On Sunday night, members of the UP community gathered in the Marian Garden outside of Chapel of Christ the Teacher for the dedication of the new Grotto. The congregation from the 8 p.m. Mass came to the dedication alongside all of the campus priests.
Fr. Jim Gallagher blessed the Grotto with incense and lit the first candle. After the candle was lit, the Chapel Choir led the crowd in a song and people were invited to light the Grotto’s candles.
Correction: An earlier version of this story had a caption that inaccurately identified a ROTC student as an Air Force cadet. The caption has been changed to correctly identify the student as an Army cadet.
Members of the University of Portland Army and Airforce ROTC programs conducted a 24-hour vigil at the Praying Hands Memorial on campus in honor of Veterans Day. The vigil began Sunday and ended Monday morning at around 11 a.m. The ceremony included guest speaker and United States Army veteran Elizabeth Estabrooks. Two F-15 Eagle fighter jets flew over campus during the ceremony.
The Praying Hands Memorial was built by the University of Portland class of 1948 and included the names of 69 UP students killed in service during World War II. The memorial now includes 80 names total and the names of UP students who died while serving in the military during other conflicts such as the Vietnam War and the Gulf War.
On Halloween, campus welcomed a crowd unlike any other. Shipstad Hall hosted Peter Parker himself, seen on rare occasion without a mask, and a baby shark ran through Franz Quad on the way to wreak havoc in Mehling. From evening until nightfall, trick-or-treaters and their parents wandered through the dorms, getting candy from eager residents. Brave souls could wander down to Shipstad Hall’s traditional haunted house, led by students in the Shipstad basement. After a week of classes and exams, campus was rejuvenated by sugar highs and the spooky spirit.
On Wednesday night, Active Minds hosted an event during EspressoUP to provide support for the University of Portland community following the death of freshman Owen Klinger.
Students wrote letters to Owen’s family and put down words of encouragement on strips of paper to create a chain of supportive messages. They also placed their handprints on a banner using green paint, showing their solidarity with the UP community.
“We are hoping to create some visual displays that allow us to show that we are a community that stands together during times of struggle,” Rachel Mehlman, president of Active Minds said. “We have our poster where you add a hand and it's kind of like a pledge to show that you are a part of this community and you pledge to support others and to be there and to really participate in this community space.”
Owen’s body was found in the Willamette River on Oct. 20, two weeks after he went missing from campus.
Students at the Left Bank Annex entered a pastel dreamworld Friday night at Candy Land. From 9 p.m. to 1 a.m., people danced the night away to crowd hits by DJ Clint and took advantage of the candies, desserts and other snacks. Students rose to the occasion with colored wigs and candy jewelry, making sure to document their outfits at the photo booth. Although the night had to end, the memories of Candy Land will live on.
If you are one of the 1,200 students in possession of a ticket to Candy Land, the annual fall dance, there's likely one thought on your mind: "What do I wear?"
Fortunately, The Beacon was way ahead of you. With two short trips to the glamorous Fred Meyer and Dollar Tree, the editorial board has proudly crafted a lookbook suited only for a board game — or perhaps the main quad. Take some inspiration from your local journalists and prepare yourself for a very sweet night.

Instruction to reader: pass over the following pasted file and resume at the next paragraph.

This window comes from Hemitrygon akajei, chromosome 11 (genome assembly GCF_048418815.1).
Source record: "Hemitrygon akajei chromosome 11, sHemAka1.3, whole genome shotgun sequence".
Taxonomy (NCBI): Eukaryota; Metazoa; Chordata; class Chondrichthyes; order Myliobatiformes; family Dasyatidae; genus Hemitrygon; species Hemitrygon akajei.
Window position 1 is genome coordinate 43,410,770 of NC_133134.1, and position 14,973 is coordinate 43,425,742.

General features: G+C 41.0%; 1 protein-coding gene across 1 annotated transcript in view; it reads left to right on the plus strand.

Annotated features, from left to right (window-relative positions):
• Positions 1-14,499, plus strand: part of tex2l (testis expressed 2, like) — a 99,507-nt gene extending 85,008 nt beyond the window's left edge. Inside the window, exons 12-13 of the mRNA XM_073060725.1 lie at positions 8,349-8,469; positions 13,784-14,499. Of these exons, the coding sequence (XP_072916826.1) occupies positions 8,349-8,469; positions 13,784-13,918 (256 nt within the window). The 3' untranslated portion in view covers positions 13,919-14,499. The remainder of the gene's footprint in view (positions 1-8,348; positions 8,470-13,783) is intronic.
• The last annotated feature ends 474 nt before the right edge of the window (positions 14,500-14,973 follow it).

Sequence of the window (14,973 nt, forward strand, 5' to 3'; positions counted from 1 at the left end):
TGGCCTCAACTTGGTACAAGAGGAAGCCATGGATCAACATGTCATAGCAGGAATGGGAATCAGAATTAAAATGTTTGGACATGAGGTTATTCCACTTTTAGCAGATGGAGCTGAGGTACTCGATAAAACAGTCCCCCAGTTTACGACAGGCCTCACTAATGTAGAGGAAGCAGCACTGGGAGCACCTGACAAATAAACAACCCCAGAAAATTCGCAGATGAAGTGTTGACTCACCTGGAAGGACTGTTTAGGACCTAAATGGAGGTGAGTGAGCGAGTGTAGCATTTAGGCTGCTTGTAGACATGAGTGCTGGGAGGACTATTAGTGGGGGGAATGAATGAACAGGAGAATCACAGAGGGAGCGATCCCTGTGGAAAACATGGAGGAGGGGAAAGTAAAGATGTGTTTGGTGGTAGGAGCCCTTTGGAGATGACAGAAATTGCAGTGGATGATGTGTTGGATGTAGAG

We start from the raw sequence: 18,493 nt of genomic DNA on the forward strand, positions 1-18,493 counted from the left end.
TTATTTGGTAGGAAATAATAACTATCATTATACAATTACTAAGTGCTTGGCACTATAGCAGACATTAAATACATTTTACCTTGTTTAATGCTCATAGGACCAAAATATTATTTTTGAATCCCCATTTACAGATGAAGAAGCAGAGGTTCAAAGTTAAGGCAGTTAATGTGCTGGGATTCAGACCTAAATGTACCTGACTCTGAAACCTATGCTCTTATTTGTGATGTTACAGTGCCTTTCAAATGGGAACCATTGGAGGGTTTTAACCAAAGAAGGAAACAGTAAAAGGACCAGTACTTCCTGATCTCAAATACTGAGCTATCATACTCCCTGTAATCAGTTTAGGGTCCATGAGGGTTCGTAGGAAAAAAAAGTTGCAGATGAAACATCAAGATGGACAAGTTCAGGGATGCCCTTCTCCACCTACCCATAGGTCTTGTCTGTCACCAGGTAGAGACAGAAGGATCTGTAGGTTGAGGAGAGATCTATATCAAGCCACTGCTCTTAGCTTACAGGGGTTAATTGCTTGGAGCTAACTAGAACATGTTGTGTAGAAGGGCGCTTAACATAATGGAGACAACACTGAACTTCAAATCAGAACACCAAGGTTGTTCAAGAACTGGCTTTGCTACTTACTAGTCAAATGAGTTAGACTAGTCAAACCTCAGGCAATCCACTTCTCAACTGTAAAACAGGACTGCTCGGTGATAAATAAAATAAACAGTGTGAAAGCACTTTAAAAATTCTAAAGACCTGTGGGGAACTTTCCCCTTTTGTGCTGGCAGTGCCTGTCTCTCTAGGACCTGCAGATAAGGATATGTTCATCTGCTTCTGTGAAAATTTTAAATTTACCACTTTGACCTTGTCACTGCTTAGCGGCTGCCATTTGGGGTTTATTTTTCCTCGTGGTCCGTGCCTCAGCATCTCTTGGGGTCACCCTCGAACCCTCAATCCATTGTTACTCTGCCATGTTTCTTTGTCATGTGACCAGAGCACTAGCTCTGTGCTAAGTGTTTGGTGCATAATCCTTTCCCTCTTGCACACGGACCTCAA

On Friday morning, members of the UP community marched in downtown Portland during the Global Climate Strike alongside an estimated 6,000 people calling for the end of the burning of fossil fuels. Many UP students attended the strike to have their voices heard, to put an end to the destruction of the environment and to create a better future for themselves.
On Wednesday night, members of Active Minds gathered in Dundon-Berchtold Hall to make 1,100 paper flowers to represent the 1,100 college students that die by suicide each year. They cut and folded white tissue paper and were encouraged to write on the flowers the name or initials of someone they know who has died by suicide. All 1,100 flowers were made on Wednesday night in about two hours.
The flowers were placed in the academic quad in front of Franz Hall Thursday morning. This is a tradition Active Minds follows each September in honor of National Suicide Prevention Week.
Next time you sink into your seat in Dundon-Berchtold after wandering through the maze of hallways, take a peek at the cross on the wall of your classroom. Like all other academic buildings on campus, each classroom in DB is stocked with a crucifix - but unlike the other buildings, these crosses all come with their own unique stories. Acquired from across the globe, every individual crucifix has its own cultural background and history that it will now lend to UP.
From May 7-30, the Moreau Center led an immersion in Northern Tanzania for the first time through its sister school, the Mwenge Catholic University. The immersion brought UP students to a retreat center at the Mwenge Catholic University, as well as brief stays with host families to orient them with cultural events and traditions. Experiences included learning basic Swahili, bartering in traditional markets, attending weddings and confirmations and bonding with the students of Mwenge.
Students kicked off the start of the school year with CPB's annual Riverboat. Although there was a brief power outage, it did not stop students from dancing, riding a mechanical bull and eating lots of free food, all while rocking yee-haw outfits to go along with this year's western theme.